3
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I would appreciate some feedback on my design of a few classes to query the Trakt.tv API.

public abstract class TraktQuery
{
    private const string baseUrl = "http://api.trakt.tv/";
    private const string apiKey = "[API key here]";

    protected abstract string QueryUrl { get; }
    protected abstract List<string> QueryParameters { get; }
    protected abstract TraktResponse ParseResponse(string response);

    public TraktResponse PerformQuery()
    {
        //exception handling removed for brevity
        WebClient webClient = new WebClient();
        string url = baseUrl + QueryUrl + "/" + apiKey + "/" + string.Join("/", QueryParameters);
        string response = webClient.DownloadString(url);
        return ParseResponse(response);
    }
}

public class TraktQueryEpisodeSummary : TraktQuery
{
    private string _showName;
    private int _season;
    private int _episodeNumber;

    public TraktQueryEpisodeSummary(string showName, int season, int episodeNumber)
    {
        _showName = showName;
        _season = season;
        _episodeNumber = episodeNumber;
    }

    protected override string QueryUrl
    {
        get { return "show/episode/summary.json"; }
    }

    protected override List<string> QueryParameters
    {
        get
        {
            List<string> paramters = new List<string>();
            paramters.Add(_showName);
            paramters.Add("" + _season);
            paramters.Add("" + _episodeNumber);
            return paramters;
        }
    }

    protected override TraktResponse ParseResponse(string response)
    {
        return JsonConvert.DeserializeObject<TraktResponseEpisodeSummary>(response);
    }

public class TraktResponseEpisodeSummary : TraktResponse
{
    public TraktShowInformation show { get; set; }
    public TraktEpisode episode { get; set; }
}

Currently TraktResponse is an empty abstract class but I'll probably add to it soon.

This code is then used as follows:

class Program
{
    static void Main(string[] args)
    {

        TraktQueryEpisodeSummary query = new TraktQueryEpisodeSummary("House", 1, 1);
        TraktResponseEpisodeSummary summary = (TraktResponseEpisodeSummary)query.PerformQuery();

        Console.WriteLine("Title: " + summary.show.title);
        Console.WriteLine("Poster image: " + summary.show.images.poster);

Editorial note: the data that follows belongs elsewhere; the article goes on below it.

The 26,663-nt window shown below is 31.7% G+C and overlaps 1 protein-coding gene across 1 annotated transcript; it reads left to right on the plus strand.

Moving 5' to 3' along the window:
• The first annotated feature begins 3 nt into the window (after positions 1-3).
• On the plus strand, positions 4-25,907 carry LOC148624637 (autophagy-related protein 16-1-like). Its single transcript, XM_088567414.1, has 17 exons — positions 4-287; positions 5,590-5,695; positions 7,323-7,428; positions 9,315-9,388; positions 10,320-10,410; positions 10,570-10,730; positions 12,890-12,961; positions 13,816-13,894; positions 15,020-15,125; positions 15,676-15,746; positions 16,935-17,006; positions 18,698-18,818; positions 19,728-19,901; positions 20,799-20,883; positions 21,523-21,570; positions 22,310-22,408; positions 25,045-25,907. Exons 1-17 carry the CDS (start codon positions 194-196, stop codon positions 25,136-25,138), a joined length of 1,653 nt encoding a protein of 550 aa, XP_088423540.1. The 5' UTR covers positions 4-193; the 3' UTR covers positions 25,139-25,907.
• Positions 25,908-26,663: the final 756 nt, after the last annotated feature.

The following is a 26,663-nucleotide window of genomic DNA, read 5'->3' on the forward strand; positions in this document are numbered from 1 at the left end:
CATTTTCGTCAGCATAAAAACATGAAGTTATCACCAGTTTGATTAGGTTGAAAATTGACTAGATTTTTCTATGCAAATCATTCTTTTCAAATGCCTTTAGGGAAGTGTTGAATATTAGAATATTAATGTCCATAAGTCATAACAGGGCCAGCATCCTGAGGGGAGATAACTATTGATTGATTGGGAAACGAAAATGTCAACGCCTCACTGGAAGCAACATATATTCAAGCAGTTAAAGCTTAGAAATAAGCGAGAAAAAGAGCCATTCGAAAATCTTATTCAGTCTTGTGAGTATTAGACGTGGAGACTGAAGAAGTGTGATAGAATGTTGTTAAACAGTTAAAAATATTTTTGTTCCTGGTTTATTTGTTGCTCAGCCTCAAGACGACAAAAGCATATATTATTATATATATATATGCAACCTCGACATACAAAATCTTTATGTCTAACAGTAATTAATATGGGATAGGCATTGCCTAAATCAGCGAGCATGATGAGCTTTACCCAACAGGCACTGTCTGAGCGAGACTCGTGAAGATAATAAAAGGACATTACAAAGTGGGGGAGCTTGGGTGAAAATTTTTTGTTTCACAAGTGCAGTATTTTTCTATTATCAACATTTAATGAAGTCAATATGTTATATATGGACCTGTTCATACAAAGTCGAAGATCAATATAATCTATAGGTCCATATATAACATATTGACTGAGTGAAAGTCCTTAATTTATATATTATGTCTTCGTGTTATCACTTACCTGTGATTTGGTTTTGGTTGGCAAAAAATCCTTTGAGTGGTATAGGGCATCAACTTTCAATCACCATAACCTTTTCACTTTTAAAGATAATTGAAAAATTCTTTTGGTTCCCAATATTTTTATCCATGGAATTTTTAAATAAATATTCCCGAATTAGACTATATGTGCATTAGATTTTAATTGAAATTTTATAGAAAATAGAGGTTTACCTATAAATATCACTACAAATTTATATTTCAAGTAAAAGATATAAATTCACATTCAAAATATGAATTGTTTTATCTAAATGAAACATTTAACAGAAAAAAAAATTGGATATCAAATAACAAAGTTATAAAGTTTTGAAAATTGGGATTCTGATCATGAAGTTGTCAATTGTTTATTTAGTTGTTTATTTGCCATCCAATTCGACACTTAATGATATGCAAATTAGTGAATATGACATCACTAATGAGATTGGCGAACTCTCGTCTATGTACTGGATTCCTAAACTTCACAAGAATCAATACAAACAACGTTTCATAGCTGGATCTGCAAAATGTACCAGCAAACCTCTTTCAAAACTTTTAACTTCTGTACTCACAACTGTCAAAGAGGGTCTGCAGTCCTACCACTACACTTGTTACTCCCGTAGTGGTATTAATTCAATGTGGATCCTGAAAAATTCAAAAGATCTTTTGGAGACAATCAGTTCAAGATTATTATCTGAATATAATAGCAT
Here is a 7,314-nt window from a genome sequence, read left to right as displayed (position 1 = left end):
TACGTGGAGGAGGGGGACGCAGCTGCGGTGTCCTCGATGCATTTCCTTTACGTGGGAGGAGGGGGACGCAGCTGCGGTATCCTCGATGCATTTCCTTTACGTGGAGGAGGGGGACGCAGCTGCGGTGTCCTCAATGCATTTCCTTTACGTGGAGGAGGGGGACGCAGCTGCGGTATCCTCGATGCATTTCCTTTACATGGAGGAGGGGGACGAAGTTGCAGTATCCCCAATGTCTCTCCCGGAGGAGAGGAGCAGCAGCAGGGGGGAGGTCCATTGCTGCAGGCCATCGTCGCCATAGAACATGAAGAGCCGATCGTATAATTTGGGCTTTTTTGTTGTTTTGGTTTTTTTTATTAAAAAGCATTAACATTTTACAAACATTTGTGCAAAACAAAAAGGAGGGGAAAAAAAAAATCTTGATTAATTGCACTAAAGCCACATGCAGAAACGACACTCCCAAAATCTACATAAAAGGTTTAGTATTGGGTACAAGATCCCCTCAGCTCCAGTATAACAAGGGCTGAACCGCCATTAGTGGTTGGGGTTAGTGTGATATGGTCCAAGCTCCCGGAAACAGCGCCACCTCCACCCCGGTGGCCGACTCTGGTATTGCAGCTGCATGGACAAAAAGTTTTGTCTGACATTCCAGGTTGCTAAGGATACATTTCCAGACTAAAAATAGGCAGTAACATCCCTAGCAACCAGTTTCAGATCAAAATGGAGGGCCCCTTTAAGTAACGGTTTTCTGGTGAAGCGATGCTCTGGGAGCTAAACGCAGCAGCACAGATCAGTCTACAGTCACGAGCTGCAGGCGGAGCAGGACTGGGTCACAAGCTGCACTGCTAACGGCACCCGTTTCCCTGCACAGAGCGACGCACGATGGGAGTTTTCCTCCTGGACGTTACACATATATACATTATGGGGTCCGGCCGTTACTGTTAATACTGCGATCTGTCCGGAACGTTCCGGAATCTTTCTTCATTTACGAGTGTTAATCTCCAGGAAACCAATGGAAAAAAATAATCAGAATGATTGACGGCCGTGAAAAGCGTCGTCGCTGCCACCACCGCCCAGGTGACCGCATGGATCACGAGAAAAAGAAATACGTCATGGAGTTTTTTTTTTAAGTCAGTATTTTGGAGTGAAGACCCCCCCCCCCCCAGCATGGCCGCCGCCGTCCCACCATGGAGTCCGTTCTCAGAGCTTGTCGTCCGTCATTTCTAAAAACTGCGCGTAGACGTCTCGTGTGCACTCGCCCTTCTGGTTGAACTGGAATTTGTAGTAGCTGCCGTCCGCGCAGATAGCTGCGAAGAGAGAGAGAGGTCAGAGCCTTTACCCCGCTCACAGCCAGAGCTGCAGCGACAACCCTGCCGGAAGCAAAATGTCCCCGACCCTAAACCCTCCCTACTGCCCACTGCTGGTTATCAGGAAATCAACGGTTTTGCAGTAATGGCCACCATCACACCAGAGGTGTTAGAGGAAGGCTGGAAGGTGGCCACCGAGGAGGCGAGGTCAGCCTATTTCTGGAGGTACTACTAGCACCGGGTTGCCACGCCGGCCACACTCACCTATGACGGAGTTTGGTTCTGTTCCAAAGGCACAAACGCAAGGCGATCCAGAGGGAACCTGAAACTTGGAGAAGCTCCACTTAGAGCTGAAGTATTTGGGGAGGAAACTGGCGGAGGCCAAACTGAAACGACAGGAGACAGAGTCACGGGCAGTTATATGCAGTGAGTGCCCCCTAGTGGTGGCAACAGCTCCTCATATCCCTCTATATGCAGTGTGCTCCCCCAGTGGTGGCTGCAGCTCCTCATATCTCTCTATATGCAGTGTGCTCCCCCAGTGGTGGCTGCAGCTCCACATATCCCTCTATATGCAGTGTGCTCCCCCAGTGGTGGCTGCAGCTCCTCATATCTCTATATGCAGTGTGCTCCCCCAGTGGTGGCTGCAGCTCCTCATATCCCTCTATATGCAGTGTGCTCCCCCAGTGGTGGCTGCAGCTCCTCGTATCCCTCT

Console.WriteLine("Genres: " + string.Join(", ", summary.show.genres));
        Console.WriteLine("Episode name: " + summary.episode.title);
        Console.WriteLine("Overview: " + summary.episode.overview);
    }
}

What makes me think my design isn't quite right is that I have to cast from TraktResponse to the more specific TraktResponseEpisodeSummary in order to access the information I need. What I would like to do is make TraktQueryEpisodeSummary.ParseResponse() return a TraktResponseEpisodeSummary instead of a TraktResponse however I'm aware that C# doesn't support return type covariance which I think is what this is.

Are my concerns well-founded or not? Is there a better design that avoids this casting or is it perfectly normal and acceptable?

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1
  • \$\begingroup\$ Could you use generics to turn PerformQuery into PerformQuery<T>() where T: TraktResponse \$\endgroup\$ – dreza Nov 3 '12 at 20:32
3
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Dreza has outlined the correct approach (the same used in IComparable<T>). You can make your class generic, with a type constraint:

public abstract class TraktQuery<TResponse> where TResponse : TraktResponse

And change every occurence of TraktResponse to TResponse:

protected abstract TResponse ParseResponse(string response);

and

public TResponse PerformQuery()
{
    //...
}

Then, your deriving class can be defined as

public class TraktQueryEpisodeSummary : TraktQuery<TraktResponseEpisodeSummary>
{
    //...
    protected override TraktResponseEpisodeSummary ParseResponse(string response)
    {
        //...
    }
    //...
}

Voila, no cast necessary:

TraktResponseEpisodeSummary summary = query.PerformQuery();

Further suggestions:

  • Use collection and object initializers, for instance in the overridden QueryParameters:

     return new List<string> {_showName, _season.ToString(), _episodeNumber.ToString()};
    
  • Or turn them into an IEnumerable<string> and use an iterator block:

    protected override IEnumerable<string> QueryParameters
    {
        get
        {
            yield return _showName;
            yield return _season.ToString();
            yield return _episodeNumber.ToString();
        }
    }
    
  • Be careful when concatenating strings to form a URL like this:

    string url = baseUrl + QueryUrl + "/" + apiKey + "/" + string.Join("/",QueryParameters);
    

    It might be better to

    1. Use the Uri and/or UriBuilder class
    2. Put the first three parts into an sequence, then call IEnumerable<T>.Concat and finally string.Join
    3. There's probably some even better options.
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1
  • \$\begingroup\$ That's a great way to solve the problem. Extra bonus points for the other points of advice as well. Thanks very much. \$\endgroup\$ – Stuart Leyland-Cole Nov 3 '12 at 22:35

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